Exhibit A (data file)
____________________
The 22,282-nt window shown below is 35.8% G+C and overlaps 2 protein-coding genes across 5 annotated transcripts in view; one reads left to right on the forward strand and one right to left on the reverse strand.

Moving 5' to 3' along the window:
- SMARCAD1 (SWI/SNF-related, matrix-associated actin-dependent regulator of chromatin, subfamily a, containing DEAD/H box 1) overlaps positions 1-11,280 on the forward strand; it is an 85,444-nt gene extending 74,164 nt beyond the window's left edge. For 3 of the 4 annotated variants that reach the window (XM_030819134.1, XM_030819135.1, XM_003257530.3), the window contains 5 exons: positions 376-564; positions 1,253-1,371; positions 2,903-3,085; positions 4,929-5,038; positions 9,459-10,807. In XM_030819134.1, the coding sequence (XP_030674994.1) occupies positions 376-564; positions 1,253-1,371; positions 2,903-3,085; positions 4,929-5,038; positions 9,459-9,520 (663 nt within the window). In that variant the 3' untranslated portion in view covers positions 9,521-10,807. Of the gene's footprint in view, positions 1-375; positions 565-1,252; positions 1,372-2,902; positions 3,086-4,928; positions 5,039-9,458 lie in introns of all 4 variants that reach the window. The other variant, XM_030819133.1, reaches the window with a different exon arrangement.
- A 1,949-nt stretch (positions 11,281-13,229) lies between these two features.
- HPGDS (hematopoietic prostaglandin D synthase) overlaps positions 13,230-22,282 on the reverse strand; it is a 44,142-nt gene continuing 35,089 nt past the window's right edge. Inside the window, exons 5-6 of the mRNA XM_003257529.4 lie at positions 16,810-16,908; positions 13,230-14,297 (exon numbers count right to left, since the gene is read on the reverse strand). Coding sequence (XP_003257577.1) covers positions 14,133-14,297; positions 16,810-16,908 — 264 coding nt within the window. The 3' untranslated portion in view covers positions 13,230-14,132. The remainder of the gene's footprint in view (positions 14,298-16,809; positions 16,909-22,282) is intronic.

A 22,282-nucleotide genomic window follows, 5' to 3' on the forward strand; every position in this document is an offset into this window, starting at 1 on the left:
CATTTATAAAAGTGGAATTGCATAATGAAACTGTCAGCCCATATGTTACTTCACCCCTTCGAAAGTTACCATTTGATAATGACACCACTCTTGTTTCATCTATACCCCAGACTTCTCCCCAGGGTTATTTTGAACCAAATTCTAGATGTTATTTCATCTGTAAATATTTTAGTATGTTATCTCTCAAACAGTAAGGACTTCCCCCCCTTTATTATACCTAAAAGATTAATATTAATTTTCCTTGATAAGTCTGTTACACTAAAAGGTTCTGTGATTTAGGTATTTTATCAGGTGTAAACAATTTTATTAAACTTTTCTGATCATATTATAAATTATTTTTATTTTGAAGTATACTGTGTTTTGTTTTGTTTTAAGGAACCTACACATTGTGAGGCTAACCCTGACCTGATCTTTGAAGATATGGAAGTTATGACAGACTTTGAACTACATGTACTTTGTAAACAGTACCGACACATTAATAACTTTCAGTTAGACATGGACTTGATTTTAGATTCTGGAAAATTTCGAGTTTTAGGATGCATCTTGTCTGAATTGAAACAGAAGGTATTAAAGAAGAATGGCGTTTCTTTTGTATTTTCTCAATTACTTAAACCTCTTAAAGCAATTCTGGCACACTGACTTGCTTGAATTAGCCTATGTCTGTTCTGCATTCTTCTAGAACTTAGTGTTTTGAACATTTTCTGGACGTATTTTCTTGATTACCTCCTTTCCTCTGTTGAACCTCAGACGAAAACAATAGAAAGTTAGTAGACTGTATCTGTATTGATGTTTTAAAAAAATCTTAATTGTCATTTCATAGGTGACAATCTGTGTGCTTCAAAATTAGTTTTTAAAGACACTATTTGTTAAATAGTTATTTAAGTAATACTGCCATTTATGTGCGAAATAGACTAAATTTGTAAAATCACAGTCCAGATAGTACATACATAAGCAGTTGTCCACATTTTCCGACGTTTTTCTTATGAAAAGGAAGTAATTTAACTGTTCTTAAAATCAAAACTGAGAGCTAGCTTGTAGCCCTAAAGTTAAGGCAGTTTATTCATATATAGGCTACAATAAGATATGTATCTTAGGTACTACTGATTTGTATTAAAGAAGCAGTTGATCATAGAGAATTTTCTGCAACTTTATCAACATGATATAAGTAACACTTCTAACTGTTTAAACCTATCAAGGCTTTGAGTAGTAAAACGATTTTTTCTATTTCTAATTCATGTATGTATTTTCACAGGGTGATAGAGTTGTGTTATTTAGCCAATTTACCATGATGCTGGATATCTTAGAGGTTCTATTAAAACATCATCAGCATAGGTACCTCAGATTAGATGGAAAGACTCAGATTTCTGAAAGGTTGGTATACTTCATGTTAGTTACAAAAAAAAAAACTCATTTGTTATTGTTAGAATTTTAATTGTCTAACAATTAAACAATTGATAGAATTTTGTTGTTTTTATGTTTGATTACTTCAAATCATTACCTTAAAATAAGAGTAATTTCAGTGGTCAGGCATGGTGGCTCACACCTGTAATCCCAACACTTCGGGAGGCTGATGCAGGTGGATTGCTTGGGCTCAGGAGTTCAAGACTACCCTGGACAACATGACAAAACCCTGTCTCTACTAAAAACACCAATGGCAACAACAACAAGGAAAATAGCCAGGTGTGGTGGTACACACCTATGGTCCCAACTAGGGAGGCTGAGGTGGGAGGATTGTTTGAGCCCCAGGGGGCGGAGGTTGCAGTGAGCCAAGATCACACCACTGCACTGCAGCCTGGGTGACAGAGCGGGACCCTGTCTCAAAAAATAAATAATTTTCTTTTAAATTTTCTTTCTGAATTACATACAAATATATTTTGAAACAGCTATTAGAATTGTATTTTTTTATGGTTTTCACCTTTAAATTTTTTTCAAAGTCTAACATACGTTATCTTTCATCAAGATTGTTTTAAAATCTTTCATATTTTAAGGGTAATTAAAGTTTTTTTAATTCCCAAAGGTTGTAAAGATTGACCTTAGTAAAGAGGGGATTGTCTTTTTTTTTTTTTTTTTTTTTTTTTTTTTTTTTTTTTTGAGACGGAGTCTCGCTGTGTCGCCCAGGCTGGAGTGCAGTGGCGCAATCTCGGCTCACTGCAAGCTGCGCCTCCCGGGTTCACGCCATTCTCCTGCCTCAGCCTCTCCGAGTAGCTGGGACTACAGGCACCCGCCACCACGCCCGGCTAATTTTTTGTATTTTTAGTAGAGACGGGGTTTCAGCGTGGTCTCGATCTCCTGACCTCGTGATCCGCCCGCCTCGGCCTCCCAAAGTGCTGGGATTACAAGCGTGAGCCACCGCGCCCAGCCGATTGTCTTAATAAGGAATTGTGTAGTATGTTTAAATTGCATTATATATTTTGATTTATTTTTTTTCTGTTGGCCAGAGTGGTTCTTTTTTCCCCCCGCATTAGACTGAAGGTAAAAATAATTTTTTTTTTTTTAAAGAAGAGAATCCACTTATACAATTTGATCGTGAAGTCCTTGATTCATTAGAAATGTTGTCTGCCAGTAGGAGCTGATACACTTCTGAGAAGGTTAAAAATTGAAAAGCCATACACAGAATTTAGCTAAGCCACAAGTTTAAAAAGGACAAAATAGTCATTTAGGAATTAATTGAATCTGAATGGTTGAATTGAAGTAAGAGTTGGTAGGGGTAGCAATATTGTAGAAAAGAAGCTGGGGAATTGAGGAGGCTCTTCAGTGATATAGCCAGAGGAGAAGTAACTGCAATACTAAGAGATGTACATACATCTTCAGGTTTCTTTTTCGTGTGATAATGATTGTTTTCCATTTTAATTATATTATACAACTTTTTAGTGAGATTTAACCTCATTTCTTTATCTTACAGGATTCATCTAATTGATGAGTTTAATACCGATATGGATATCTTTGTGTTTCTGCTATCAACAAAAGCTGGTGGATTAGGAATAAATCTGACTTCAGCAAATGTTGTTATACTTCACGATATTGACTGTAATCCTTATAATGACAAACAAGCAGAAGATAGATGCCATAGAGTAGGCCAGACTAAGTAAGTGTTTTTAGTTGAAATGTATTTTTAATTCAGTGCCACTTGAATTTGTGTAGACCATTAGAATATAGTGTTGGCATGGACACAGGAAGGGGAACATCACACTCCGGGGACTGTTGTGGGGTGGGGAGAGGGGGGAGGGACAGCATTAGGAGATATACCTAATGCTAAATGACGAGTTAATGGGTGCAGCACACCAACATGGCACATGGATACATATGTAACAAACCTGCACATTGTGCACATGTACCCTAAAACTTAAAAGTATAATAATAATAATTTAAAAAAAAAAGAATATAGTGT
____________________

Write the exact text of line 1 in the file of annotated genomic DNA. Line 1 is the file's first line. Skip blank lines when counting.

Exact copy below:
The 22,282-nt window shown below is 35.8% G+C and overlaps 2 protein-coding genes across 5 annotated transcripts in view; one reads left to right on the forward strand and one right to left on the reverse strand.